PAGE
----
The paper is generated automatically by the @auswomenwriters account on Twitter, and draws from tweets which use the hashtag #aww2014. (If you’re on Twitter and are reviewing for the challenge, don’t forget to use this hashtag – your link might find its way into the paper.)

This means people who aren’t on Twitter won’t miss out. All you have to do is subscribe to the paper and you’ll receive a short daily summary via email.

aww news

To see the newspaper, go to this link. To subscribe, click on the “subscribe” button in the top right corner. You can also share the paper on other social media (e.g. Facebook and Google+, as well as Twitter) by clicking on the “share” button. It all helps to spread the word.

And remember, you can find links at any time to reviews written for the AWW challenge, past and present, by exploring our Review Listing Page.

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Note: The AWW team is looking for volunteers to help keep the Review Listing Page up-to-date. If you would like to find out more about what’s involved, please leave a comment below.

Join the 2014 Australia Day Book Giveaway Blog Hop!

AustraliaDaybloghop2014

Aussie book bloggers ( & authors, booksellers & publishers)  are invited to sign up to participate in the 2014 Australia Day Book Giveaway Blog Hop!

What is it?

Blog hops are a great way to promote your blog and connect with new and old bloggers and readers. Last year this hop proved successful for all involved so lets make it bigger and better this year and share our Aussie pride with the world.
Oi Oi Oi!

To celebrate Australia Day, this blog hop accepts host sign ups from  Australian residents only.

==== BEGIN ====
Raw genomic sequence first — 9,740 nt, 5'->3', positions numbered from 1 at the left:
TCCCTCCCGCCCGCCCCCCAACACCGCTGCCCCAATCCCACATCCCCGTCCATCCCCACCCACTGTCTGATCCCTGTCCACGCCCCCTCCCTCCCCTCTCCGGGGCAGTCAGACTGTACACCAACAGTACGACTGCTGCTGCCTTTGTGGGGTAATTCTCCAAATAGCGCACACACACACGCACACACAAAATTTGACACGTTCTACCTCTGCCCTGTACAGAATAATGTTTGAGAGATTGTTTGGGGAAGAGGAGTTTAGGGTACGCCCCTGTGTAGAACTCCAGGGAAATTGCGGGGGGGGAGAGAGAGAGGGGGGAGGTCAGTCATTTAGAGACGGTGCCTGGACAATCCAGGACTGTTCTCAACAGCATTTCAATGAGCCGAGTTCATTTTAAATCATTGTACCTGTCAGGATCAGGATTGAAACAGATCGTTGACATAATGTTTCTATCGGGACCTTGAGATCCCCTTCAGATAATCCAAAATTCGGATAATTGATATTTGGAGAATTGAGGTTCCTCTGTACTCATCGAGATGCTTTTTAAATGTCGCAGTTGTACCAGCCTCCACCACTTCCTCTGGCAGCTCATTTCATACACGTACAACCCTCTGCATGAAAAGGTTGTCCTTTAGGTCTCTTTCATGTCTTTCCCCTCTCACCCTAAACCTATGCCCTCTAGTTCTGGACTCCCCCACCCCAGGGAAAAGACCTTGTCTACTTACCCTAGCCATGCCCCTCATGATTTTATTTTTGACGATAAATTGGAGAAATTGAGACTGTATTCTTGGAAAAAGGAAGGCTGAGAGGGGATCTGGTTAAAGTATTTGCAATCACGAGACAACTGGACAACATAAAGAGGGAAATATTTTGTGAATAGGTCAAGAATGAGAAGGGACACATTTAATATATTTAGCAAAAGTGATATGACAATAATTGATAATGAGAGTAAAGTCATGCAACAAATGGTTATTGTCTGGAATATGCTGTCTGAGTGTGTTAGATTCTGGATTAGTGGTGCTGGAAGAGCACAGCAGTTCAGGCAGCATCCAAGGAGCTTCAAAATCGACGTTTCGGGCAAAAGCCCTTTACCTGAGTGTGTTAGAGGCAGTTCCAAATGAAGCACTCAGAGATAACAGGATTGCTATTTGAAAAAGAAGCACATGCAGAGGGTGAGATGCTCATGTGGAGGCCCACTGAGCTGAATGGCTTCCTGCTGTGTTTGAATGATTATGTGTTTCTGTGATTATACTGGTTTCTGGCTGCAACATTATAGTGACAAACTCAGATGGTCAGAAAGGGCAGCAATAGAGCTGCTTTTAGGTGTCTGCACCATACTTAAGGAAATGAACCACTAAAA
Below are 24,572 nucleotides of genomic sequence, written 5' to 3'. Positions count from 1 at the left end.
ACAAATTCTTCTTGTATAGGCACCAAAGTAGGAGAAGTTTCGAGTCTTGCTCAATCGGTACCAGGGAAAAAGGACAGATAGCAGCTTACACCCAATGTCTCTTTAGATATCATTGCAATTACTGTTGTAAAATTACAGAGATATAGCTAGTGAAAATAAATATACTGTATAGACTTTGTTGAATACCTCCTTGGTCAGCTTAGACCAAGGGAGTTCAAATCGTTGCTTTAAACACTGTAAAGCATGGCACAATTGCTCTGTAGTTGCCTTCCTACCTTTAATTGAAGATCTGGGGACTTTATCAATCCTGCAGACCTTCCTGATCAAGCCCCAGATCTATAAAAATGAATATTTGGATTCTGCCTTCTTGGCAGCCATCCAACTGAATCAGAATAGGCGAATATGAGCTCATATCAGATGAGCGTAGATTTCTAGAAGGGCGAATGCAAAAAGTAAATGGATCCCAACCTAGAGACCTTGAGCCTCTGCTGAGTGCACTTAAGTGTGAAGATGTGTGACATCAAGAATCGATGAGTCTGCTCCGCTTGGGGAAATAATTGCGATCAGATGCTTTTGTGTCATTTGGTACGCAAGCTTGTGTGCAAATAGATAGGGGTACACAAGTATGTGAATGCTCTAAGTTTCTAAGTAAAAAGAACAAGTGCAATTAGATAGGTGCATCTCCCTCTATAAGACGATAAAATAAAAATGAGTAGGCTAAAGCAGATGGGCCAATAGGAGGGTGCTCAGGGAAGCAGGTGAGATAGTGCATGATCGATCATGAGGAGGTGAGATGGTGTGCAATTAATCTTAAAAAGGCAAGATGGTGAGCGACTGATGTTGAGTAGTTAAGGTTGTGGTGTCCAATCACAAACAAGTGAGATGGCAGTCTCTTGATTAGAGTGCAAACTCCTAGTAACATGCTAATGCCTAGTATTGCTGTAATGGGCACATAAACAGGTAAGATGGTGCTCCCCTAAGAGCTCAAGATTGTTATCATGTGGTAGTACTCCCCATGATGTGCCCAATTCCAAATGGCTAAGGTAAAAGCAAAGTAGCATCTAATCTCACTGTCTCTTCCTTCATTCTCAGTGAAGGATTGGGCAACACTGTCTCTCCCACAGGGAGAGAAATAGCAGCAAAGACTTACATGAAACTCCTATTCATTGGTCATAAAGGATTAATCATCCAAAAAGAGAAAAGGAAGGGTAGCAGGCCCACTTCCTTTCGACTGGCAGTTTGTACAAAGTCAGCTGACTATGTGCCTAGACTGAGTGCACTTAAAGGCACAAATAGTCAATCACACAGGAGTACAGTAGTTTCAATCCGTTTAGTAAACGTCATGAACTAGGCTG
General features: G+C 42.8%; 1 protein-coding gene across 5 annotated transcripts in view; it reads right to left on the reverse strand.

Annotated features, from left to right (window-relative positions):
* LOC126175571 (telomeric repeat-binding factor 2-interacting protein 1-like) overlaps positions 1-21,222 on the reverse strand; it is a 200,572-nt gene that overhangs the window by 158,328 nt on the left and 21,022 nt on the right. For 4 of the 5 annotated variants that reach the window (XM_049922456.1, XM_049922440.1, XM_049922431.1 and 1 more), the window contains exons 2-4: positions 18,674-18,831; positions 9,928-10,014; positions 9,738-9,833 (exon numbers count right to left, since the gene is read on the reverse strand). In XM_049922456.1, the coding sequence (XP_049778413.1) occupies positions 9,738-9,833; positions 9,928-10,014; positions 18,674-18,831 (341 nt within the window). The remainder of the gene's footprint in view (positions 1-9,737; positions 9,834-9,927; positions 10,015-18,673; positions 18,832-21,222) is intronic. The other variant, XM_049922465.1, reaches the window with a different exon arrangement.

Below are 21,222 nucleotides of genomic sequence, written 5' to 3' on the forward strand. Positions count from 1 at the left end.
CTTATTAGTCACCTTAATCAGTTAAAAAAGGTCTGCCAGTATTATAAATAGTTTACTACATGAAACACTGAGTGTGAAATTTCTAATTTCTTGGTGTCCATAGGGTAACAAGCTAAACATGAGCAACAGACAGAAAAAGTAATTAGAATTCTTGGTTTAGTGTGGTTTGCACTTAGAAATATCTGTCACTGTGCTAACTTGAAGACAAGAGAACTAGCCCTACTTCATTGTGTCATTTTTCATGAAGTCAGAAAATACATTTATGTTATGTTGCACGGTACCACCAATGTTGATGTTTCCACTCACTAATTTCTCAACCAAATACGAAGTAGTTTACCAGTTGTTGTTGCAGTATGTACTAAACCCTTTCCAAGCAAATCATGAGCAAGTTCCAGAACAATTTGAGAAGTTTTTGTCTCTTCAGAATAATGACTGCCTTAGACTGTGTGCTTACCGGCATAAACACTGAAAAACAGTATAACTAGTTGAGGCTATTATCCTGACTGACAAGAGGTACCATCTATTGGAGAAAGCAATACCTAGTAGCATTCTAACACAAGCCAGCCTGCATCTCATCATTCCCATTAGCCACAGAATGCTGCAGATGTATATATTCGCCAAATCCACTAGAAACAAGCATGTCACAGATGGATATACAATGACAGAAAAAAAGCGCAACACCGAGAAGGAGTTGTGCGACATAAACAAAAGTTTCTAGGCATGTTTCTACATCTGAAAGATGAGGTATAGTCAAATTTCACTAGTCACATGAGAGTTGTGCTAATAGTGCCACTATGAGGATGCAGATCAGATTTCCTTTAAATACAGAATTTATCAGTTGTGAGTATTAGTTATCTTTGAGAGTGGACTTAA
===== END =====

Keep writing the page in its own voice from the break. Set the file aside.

For more details or to sign up, please visit

CLICK

2014 AWW challenge officially open – happy year of reading

Happy new year, everyone, including veterans of AWW2012 and AWW2013, as well as new challenge participants.

AWW Badge 2014

AWW Badge 2014

The AWW2014 challenge is officially open.

That means, you can now sign up, and start linking reviews. The challenge will run till Dec 31 and you can sign up at any time during the year. (If you’re new to AWW, you can find out more about how to participate here.)

If you’re not sure whether you can commit to reading or reviewing, you can still participate by reading and commenting on other people’s reviews and sharing the links via social media. It will all help to get the word out there about the huge variety of quality books by Australian women in all genres (and help overcome gender bias).

If you wrote reviews for the 2013 challenge and forgot to add the links to the AWW blog, you can still do so  here (for a while). All reviews end up on our AWW Review Listings page. With the challenge now entering its third year, this may become a valuable resource of links to reviews of books that otherwise might be forgotten or overlooked.

Congratulations to all those who completed the challenge in 2013, especially to those who kept track of their 2013 reading and reviewing and/or wrote a wrap-up post. The latter include:

Participants who completed the 2013 challenge but who didn’t enter wrap up links include Jason Nehrung, Eva Lomski, Leonie Rogers, Marilyn Brady.